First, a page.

Raking It In

© jb katke

It’s not what you think.

In desperation, my husband Dave, brought in the rake. The problem was the bedroom our girls shared. No, not the bedroom, but the toys in it. The result turned out to be a wake-up call for all of us.

For more years than I care to admit, I have harassed the girls to put toys away and clean their room. I petitioned them. Begged them. Threatened them. Refusing them to come out until the room was clean. Playing with them in that process was more fun.

That is when I realized two things. They didn’t have a clear definition of what clean was, and that our home lacked a thing called away. We lived in an older home that did not cater to storage. What the children called cleaning was stuffing the closet, cramming things under the bed and lining the walls.

Eventually their dad got involved. As our daughters wearied of my nagging, no doubt he did too. Out came the garden rake. We took advantage of an oversize box and Dad raked all the toys into the middle of the room, scooping them into the box to take away.

“You want your toys back? You will have to buy them out of the box; and make sure you have a place to put it.”

We never charged much, five cents for the really expensive toys. Prices dropped for things of lesser value. It went well for a while. But as time went on, we noticed some toys were not ‘purchased’ back. While the contents were greatly reduced, we still couldn’t see the bottom of the box.

The kids learned their lesson, but now it was time for Dad and I to be schooled. A bottomless box cannot lie. Through the years, we had provided too much. At Christmas and birthdays, we admittedly were generous. We had our reasons; neither of the grandparents were financially able to give much. Our effort to make the day a happy one backfired. They had more than they could handle.

That took place a lifetime ago. Our girls are out of the house now, and we live in a maintenance provided community. The rake has been repurposed into a new life. Storage, how I love organization!

The girls caught on, but still  have stuff, as do I. It doesn’t bother me nearly as much, now that they have a home of their own. Only they don’t want mine, as I continue to downsize.  I’m talking heirloom stuff. They have learned to say “No thank you.”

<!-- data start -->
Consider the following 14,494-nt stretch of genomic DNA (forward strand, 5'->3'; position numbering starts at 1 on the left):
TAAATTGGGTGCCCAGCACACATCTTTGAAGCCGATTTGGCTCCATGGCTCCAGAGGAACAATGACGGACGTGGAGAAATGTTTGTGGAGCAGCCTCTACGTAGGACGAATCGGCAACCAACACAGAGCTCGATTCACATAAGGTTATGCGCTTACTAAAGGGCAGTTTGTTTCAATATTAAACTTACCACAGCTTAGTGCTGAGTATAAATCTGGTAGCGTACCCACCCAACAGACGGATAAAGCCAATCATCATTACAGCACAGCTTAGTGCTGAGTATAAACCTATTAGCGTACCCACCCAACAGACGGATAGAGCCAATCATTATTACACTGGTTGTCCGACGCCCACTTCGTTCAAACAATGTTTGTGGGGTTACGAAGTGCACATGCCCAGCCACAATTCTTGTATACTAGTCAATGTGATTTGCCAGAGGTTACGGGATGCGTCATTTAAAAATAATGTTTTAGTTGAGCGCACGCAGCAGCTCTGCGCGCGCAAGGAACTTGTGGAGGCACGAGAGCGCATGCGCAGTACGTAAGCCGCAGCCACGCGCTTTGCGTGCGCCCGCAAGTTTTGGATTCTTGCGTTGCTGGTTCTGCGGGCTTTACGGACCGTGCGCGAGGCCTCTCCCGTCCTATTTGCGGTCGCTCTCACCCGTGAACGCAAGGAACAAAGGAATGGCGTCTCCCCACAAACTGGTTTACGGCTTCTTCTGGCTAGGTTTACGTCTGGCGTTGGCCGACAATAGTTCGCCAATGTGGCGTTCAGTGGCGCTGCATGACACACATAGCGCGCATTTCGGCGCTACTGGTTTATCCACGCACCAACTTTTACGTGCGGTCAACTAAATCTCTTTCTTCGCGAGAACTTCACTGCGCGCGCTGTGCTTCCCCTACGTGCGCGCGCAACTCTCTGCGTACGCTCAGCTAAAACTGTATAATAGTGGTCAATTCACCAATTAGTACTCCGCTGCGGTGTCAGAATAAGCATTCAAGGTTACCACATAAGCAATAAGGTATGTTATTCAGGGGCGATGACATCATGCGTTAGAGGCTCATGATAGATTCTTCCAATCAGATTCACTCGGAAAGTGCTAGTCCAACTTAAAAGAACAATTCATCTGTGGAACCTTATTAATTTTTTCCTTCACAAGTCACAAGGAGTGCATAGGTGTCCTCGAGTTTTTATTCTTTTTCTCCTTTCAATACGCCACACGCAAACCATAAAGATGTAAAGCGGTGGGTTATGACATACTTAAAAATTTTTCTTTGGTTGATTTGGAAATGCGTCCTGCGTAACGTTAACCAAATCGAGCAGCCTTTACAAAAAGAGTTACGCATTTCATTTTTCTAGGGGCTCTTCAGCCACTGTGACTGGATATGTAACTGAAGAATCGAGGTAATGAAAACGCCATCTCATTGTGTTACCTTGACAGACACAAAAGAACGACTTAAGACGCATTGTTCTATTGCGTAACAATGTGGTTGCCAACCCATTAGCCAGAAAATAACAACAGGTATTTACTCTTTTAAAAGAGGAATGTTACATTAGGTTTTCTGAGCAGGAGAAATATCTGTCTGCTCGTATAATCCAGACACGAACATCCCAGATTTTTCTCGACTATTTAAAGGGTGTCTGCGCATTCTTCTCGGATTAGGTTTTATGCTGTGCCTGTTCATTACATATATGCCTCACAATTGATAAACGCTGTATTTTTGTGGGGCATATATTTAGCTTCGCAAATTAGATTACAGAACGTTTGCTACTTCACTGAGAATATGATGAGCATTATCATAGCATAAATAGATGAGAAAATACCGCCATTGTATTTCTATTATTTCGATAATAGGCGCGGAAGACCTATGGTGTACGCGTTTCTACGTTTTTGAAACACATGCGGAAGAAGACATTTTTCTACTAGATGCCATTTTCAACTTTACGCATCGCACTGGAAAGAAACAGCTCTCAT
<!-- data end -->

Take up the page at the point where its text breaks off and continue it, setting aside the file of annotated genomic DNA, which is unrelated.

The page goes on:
My life lesson continues as I say goodbye to my excess baggage. Its freeing that I won’t have to pack it up to take in my afterlife.

Too Many Toys







My husband had enough.

Begging was wasted breath. Rewards meant nothing. Bribery didn’t work, and neither did grounding. Grounding I learned, is never a good idea. It punishes the stay-at-home parent. AKA me.

Clearly our children’s concept of a clean room differed from ours. They threw things in the closet and stowed as much as possible under the bed. Leftovers were designated to line the walls. On the plus side, we never worried about a bed collapsing. Their ‘cleaning’ took all day. As buried treasures surfaced, they played.

I’m not sure if it was frustration or tired of hearing my ranting. But desperate times called for desperate measures in getting the kids to pick up their toys. Out came the leaf rake.

At the end of the day, so-called cleaning done, their dad raked what was left into the middle of the floor. It was deposited into a box. If the kids wanted them back it was going to cost them. Prices ranged from a penny to a nickel.

Who Is Learning A Lesson Here?

Eventually there were no more purchases. What’s with that? They didn’t care whether they got the rest back or not. The excess toys were unnecessary. By all appearances we all had something to learn.

Good Intentions Are Not Always Good

When Christmas or a birthday rolled around, we went overboard in gifts. The Grandparents hearts held more than their wallets, unable to give as much as they wanted. They lavished love for our children. It’s what money can’t buy, doesn’t need wrapping and takes up no space.

All we wanted to do was give our children good memories. Too many gifts multiplied by three children gave new meaning to a well-rounded Christmas tree. We have learned.

That’s the problem with parenting. By the time we learn how to do it right, the children are grown and the damage is done. We’ll do better with the grandchildren, we’ve got this.

Wait a minute, grandparent play by a different rule book, don’t they?